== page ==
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Success story

Financing Working Capital in uncertain times

Issue date: 
Friday, 3 September 2021
Resource type: 

The Maldives
The challenge:  How to finance working capital after securing a large international order with long payment terms.

The solution:  NZEC guaranteed payment of a letter of credit issued by the international buyer's bank. NZEC's guarantee helped the exporter's bank to provide the working capital it needed to fulfil the order.

The benefit:  The timber manufacturer was able to accept a sizeable export order that had a 360-day repayment term, with the confidence that it would receive full payment from its New Zealand bank upon fulfilling the terms of the LC.


During the COVID-19 pandemic, international trade slowed in many sectors. So when an Auckland timber exporter secured a $1.3 million sale to a Maldives resort, it was keen to get the deal across the line.

But there was a problem: the contract with the resort had repayment terms of 360 days. The first challenge for the exporter was how to mitigate the risk of their buyer, operating in the international tourism sector during a global pandemic, not defaulting on its payments.

The exporter's second challenge was how to fund this contract if payment was not going to be until one year after delivering their goods. This was a significant hit to the exporter's working capital particularly during the uncertainties of the pandemic when they needed cash to keep their operation afloat.

The exporter's solution was to first require payment via a letter of credit (LC) issued by the buyer's bank. In effect, this meant that the buyer's bank was guaranteeing that payments would be made to the exporter, regardless if the buyer subsequently went out of business.

To assist with the financing of this sale, the exporter then requested its bank, ASB, to advance the payment of this letter of credit when they fulfilled the terms of the LC.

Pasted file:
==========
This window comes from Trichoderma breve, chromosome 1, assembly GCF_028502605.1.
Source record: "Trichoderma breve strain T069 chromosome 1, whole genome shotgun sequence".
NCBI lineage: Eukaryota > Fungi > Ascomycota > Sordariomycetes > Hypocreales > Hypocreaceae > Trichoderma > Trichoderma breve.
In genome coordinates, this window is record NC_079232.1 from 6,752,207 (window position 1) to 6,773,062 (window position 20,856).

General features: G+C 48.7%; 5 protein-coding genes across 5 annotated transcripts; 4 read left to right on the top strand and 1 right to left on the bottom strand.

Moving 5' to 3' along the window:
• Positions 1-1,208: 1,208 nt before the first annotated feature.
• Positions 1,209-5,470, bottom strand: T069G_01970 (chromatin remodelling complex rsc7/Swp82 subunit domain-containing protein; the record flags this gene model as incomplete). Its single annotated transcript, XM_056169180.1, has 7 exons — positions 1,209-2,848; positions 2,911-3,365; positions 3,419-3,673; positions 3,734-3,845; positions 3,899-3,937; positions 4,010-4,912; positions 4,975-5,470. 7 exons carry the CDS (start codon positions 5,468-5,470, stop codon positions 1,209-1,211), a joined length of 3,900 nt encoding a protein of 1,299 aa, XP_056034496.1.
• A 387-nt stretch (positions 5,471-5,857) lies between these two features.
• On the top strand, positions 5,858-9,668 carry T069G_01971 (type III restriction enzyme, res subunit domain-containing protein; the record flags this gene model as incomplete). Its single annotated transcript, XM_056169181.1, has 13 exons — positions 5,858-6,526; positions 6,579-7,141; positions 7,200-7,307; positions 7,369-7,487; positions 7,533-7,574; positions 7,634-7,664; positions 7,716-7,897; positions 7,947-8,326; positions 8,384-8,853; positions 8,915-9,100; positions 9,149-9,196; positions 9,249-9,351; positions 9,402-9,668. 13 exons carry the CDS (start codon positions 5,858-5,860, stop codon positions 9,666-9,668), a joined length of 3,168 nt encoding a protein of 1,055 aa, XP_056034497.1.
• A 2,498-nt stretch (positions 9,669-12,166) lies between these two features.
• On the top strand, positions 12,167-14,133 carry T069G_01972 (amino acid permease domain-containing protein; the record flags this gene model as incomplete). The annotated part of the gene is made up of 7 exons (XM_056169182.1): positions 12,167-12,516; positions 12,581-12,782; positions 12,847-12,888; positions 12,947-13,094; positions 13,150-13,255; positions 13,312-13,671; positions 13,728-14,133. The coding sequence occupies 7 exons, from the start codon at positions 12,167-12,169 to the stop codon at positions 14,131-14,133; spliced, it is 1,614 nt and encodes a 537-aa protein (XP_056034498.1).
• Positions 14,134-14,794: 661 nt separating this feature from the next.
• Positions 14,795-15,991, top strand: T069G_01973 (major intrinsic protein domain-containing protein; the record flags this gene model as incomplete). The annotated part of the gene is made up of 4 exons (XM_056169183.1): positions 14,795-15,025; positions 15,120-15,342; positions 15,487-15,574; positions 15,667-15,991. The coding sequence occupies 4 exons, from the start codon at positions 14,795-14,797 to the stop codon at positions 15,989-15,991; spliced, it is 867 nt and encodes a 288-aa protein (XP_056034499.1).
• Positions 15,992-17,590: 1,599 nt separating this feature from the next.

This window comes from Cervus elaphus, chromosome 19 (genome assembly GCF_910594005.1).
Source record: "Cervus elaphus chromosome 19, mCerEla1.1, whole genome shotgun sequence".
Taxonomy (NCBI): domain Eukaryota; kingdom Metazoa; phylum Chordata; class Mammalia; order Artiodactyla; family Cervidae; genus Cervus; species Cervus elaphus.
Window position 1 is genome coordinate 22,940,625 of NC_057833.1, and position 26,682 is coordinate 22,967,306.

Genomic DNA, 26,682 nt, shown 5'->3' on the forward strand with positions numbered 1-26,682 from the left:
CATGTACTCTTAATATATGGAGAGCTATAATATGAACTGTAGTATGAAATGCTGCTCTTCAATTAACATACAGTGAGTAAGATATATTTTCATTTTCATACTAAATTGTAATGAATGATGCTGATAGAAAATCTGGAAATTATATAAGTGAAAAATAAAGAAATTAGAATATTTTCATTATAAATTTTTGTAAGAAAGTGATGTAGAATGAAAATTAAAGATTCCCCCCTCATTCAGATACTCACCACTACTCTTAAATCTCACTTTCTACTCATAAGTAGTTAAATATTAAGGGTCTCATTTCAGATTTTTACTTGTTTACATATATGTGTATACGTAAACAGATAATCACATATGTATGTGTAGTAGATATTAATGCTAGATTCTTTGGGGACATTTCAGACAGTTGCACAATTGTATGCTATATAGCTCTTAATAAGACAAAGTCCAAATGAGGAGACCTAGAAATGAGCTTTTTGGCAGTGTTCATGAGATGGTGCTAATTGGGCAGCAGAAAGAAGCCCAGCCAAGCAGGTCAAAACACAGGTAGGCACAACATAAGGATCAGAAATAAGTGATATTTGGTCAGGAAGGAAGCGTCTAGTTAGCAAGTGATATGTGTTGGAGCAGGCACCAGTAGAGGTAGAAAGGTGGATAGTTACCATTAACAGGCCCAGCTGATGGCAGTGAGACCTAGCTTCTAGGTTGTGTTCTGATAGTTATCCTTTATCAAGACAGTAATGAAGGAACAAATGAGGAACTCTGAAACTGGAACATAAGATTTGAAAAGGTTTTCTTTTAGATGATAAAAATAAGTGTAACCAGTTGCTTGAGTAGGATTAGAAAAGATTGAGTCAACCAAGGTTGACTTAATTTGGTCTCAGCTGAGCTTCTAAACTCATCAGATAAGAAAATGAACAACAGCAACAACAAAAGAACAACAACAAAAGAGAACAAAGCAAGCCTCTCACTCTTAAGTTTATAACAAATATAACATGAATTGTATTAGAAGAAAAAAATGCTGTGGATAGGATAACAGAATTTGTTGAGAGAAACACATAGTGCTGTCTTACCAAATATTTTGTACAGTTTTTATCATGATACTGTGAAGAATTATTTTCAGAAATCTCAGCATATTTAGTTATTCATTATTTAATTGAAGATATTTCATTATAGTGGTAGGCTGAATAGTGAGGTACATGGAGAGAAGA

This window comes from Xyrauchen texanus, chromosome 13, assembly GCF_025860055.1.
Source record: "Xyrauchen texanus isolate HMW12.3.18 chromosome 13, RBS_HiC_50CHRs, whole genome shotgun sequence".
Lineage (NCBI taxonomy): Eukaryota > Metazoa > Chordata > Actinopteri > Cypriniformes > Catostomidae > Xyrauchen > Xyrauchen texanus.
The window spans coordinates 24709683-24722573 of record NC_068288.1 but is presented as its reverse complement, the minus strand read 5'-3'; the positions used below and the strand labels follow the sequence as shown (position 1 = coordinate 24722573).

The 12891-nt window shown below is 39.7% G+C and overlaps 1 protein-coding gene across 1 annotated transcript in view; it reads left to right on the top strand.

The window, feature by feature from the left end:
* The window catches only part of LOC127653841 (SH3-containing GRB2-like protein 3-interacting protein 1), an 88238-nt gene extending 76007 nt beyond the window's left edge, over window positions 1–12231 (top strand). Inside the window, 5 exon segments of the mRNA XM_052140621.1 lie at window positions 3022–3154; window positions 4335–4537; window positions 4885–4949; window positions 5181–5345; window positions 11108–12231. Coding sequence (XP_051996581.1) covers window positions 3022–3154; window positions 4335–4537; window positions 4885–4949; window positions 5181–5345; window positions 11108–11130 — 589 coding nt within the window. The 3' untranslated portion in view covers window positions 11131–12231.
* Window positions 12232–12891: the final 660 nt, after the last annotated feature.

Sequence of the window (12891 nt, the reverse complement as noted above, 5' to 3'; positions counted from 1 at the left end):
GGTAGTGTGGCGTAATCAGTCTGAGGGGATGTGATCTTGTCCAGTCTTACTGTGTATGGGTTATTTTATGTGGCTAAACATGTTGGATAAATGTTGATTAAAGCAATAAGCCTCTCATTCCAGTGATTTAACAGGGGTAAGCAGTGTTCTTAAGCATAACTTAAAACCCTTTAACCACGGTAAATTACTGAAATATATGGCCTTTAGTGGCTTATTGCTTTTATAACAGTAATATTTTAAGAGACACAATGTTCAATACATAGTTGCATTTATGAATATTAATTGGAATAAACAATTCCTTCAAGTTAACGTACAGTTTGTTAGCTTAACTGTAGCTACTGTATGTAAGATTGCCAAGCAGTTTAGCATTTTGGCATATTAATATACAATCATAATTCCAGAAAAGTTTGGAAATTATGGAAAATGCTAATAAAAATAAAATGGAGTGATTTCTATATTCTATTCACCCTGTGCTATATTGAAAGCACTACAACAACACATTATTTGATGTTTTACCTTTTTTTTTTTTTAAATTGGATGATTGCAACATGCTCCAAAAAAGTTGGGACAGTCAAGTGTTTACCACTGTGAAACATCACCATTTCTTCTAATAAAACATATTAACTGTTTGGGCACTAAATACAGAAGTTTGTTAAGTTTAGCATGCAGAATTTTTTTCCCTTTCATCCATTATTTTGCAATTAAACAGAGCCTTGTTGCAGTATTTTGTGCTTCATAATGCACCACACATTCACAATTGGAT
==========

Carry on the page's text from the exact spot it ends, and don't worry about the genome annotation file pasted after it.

ASB's payment to the exporter would be conditional on two factors:

Firstly, the exporter presenting all compliant documents required by the LC. The typical documents required by the LC are invoice, packing list, bill of lading, quality certificate issued by an independent organisation and etc.

Secondly, ASB having the risk appetite on buyer's bank.

ASB's Trade Finance Manager Liam Tressler says the bank was keen to help a thriving, proven exporter secure a substantial deal during COVID-19. However ASB didn't have the risk appetite to accept the long payment terms from the buyer's Maldives bank.

“This deal was important to our customer – and the Maldives is an important market for them. But we were not sufficiently comfortable with risk profile of the Maldives bank. For a time there it looked like the window was closing to find a way to make this deal happen”, explains Liam.

ASB has had a long association with New Zealand Export Credit (NZEC), so together the organisations nutted out a way forward.

NZEC undertook due diligence on the Maldives bank and satisfied itself with its risk profile. NZEC offered ASB its Letter of Credit Guarantee which covers losses in the event the Maldives bank defaults on its repayment. With this in place, ASB was happy to support the lending to the exporter required to make the deal happen.

The exporter effectively received the payment upfront instead of waiting for a year to get paid which allowed them to proceed without cashflow issues.

NZEC Senior Business Originator, Thomas Sheng, says that this deal has helped the exporter to understand how Letters of Credit can be a valuable tool in the current climate of uncertainty.

“There is a bit of a process involved to transact a Letter of Credit but, in times like these, some businesses are moving back towards this as an effective way to manage payment risk as well as access finance.”

www.asb.co.nz

Last updated: 
Thursday, 2 September 2021